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How good are intel Celeron processors? Answered

My computer has that but I'm not sure if I should upgrade it. If so to what? I usually multitask on this computer but not gaming much.


No, they're not good. Manufacturers use Celeron processors to balance the cost of low-end laptops. I have a Lenovo IdeaPad 100S, and it has a Celeron processor. It is not good. Opening more than one page open in Chrome will slow it down to a crawl. On YouTube I can watch videos @ 1080p, but it would buffer, 720p works normal. Good luck try to play modern games, the specs are terrible, (And before you say it, it "could" run Crysis) unless you're using it to play GTA: SA. Also you probably wouldn't be able to install the games, you wouldn't have enough storage to download them. You have a 32 gig drive. Even common apps will fill that drive up. Trying to download a game from Steam is like trying to fit an elephant in a briefcase. These specs would be good for running Windows Vista/7, but really terrible for modern operating systems. I suggest you spend a little more for a i7, you'll like it. Cheap doesn't always mean good.

is nice n bad i have the worst one only 2gb 1gbz 100 sound card

the celeron is a nice little thing for general computing, i am going to assume this is a PGA475 celeron, and so its clock speed would be around (maybe?) 2.4GHz. the only thing you can upgrade that to would be a 3.2GHz pentium 4, i suggest you upgrade the ram before the cpu, since ram is a much cheaper upgrade.

New thing. I got emulator and roms. Still good?

Not as powerful as full blown processors. Celeron's are the lower performance versions of their big brothers. They're suitable for word processing, low end games, and "general use (email, net browsing, etc.)

Celeron's are often found in more affordable computer systems, due to their lower cost. For instance, when I purchased a computer for my mom several years ago, I purchased a Celeron based system. She had no need for the kind of computational beyond that a Celeron yields, so it saved me a few dollars and she still got a free computer.

If I were setting up an office, I'd probably give the management and secretaries celeron's, since that's about the amount of computer power they need to do their jobs. I would not do so for engineers or computer programmers though, since they actually merit something more powerful. Sad thing is, management often sets themselves up with computational power far in excess ofd what they really need, which ends up costing their companies significantly more money.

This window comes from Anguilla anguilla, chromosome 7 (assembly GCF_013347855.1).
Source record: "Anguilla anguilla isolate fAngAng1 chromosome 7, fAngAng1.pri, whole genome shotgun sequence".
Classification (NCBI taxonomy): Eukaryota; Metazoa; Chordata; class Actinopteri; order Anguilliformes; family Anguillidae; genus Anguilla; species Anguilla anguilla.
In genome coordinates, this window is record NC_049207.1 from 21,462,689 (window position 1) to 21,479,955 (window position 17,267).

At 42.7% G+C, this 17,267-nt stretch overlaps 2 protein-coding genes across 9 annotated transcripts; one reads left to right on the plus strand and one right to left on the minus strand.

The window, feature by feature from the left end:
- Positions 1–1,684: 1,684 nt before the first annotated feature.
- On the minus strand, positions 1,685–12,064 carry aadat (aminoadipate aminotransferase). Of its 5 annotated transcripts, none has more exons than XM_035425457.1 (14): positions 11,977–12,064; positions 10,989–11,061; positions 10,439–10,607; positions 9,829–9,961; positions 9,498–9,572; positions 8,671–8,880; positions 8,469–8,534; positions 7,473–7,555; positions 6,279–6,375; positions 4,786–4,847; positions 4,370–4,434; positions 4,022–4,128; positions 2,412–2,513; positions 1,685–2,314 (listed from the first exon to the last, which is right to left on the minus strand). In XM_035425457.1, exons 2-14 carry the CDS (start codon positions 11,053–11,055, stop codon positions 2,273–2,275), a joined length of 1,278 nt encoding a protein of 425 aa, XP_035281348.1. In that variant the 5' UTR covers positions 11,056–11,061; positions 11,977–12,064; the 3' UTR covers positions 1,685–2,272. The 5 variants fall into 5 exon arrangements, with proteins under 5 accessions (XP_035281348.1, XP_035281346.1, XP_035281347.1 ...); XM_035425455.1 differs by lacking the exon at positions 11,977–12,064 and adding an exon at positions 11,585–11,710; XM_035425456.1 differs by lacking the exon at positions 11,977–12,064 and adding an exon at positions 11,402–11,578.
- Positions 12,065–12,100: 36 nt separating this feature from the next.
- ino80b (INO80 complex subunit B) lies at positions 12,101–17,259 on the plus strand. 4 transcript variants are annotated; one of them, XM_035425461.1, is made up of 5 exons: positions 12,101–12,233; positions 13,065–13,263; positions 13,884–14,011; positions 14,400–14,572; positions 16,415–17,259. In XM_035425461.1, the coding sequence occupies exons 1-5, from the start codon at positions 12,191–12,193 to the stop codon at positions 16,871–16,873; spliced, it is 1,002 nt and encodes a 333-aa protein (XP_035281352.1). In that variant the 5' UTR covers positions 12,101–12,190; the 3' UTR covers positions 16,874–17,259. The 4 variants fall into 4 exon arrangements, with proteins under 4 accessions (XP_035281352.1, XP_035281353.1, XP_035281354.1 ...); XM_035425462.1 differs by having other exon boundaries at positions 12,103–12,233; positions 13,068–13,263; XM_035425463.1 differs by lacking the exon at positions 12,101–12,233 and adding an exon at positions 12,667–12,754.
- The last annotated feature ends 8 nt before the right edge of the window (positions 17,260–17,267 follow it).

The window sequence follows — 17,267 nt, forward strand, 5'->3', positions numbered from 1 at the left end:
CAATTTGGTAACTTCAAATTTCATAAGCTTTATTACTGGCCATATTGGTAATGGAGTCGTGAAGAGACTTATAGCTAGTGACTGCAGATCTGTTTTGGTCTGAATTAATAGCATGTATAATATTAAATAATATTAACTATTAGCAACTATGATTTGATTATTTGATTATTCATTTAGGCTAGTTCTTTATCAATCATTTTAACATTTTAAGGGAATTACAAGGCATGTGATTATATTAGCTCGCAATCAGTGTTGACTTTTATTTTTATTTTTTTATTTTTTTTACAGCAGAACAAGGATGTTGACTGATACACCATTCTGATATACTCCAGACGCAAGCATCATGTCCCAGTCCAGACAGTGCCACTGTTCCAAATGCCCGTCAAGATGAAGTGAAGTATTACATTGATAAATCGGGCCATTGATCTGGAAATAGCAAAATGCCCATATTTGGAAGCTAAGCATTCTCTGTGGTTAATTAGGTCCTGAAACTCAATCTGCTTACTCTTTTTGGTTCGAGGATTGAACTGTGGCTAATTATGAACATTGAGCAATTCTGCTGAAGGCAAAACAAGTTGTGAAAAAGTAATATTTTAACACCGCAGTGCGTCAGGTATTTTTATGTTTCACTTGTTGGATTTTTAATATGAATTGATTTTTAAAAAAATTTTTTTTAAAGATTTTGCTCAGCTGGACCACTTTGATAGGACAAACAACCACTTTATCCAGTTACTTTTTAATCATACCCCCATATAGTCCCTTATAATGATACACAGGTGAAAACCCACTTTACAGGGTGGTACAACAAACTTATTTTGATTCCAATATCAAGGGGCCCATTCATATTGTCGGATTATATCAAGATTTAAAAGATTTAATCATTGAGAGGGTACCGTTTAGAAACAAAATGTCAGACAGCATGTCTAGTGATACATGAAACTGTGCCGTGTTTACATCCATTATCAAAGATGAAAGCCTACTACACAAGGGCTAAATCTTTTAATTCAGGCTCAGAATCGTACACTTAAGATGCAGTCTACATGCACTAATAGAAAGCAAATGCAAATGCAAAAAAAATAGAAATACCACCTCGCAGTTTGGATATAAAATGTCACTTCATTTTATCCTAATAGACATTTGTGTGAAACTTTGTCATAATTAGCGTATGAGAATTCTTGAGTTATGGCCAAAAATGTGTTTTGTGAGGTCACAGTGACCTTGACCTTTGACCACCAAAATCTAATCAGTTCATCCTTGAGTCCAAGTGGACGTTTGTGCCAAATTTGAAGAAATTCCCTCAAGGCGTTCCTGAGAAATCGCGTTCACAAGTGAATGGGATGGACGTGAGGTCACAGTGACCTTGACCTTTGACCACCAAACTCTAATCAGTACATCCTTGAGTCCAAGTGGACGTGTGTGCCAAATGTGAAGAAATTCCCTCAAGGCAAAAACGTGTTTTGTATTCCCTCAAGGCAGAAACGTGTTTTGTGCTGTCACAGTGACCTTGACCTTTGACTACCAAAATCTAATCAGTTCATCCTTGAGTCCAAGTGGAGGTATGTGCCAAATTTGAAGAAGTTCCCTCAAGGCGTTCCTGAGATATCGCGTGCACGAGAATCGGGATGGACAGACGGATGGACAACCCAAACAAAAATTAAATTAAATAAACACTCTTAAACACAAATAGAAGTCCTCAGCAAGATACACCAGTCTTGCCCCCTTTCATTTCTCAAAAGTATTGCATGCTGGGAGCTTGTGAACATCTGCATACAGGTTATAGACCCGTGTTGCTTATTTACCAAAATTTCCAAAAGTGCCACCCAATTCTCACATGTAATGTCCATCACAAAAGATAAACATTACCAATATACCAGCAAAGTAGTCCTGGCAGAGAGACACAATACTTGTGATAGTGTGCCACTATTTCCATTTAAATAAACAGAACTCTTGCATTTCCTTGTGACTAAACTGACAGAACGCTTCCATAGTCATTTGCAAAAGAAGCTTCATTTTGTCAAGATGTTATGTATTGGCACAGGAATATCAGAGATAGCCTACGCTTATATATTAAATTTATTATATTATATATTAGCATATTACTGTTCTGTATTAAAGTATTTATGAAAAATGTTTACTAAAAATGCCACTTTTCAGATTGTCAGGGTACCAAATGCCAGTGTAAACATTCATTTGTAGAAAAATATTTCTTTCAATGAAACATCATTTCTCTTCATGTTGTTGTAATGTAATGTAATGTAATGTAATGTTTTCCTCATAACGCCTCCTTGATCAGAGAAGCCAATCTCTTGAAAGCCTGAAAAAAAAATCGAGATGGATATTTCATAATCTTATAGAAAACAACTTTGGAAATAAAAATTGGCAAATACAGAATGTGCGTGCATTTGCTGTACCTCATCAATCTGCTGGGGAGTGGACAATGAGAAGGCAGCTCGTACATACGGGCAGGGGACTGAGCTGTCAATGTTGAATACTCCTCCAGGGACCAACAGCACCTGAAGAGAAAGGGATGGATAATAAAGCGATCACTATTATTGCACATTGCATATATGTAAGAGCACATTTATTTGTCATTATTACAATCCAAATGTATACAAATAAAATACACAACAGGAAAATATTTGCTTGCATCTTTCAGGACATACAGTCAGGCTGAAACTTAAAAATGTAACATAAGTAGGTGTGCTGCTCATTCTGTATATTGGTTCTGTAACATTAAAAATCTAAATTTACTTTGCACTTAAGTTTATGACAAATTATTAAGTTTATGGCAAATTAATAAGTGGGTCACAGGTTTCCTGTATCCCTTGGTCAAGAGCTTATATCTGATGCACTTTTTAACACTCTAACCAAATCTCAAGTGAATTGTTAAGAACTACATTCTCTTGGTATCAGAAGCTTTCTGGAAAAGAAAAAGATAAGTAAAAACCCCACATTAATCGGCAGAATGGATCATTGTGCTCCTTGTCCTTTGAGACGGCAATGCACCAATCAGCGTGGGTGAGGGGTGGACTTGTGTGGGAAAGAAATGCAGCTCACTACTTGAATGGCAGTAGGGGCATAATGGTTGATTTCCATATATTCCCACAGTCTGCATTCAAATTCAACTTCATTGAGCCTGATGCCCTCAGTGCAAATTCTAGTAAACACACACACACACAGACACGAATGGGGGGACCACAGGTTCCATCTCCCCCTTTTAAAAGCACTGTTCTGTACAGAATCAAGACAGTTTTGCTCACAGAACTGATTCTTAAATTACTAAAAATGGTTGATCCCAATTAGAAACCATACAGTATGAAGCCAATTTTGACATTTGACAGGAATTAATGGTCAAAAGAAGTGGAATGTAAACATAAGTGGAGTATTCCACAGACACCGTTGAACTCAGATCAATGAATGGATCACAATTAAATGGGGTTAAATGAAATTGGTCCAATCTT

If you're not gaming much (good for you!), then unless or until you start doing serious CAD or other computationally intensive tasks, you don't really need much more than a Celeron-class processor, although a faster version might improve your experience, and a memory upgrade might also.

Precisely!  +1

Why this isn't a top rank reply I'm not sure.  You can't get best answer for a thread child.

As I recall, when celeron came out they were heralded as total crap.  the worst outcome of Reduced Instruction Set Computing - They run at the same clock rates as their bigger brothers, but do less per clock cycle - so they boast on the package "a bajillion gigahertz"  but can be outperformed by a much slower 'better' processor.

True, but they do represent a cost savings and are just fine for most tasks that most people do on computers.

I find that too often people think they need a workstation level system when in fact most need performance bordering on a high end cell phone.

Whether or voted as best answer, some acknowledgment would be nice, but I've long since given up on the veracity of Answers/best answer. Much like calling paid members "Pros" (leading one to think that pro means professional), or the blind fairness of judging processes, the paradigm instructables has forwarded on this aspect of the site is a joke. You could ask what color an orange is, and if their favorite answerer said "blue" they'd still be able to choose it as best answer. Then again, I'm a cynic. Hopefully the youngster learned something useful from the answer. That's about all I can hope for (and in concert with the fact she said she doesn't game much, is why I answered as fully as I did)

*disregard part about thread child, it renders funny when you are viewing...

nothing to add (why did I post again?)

Good answer. Covers exactly what I've noticed with the Celeron chips.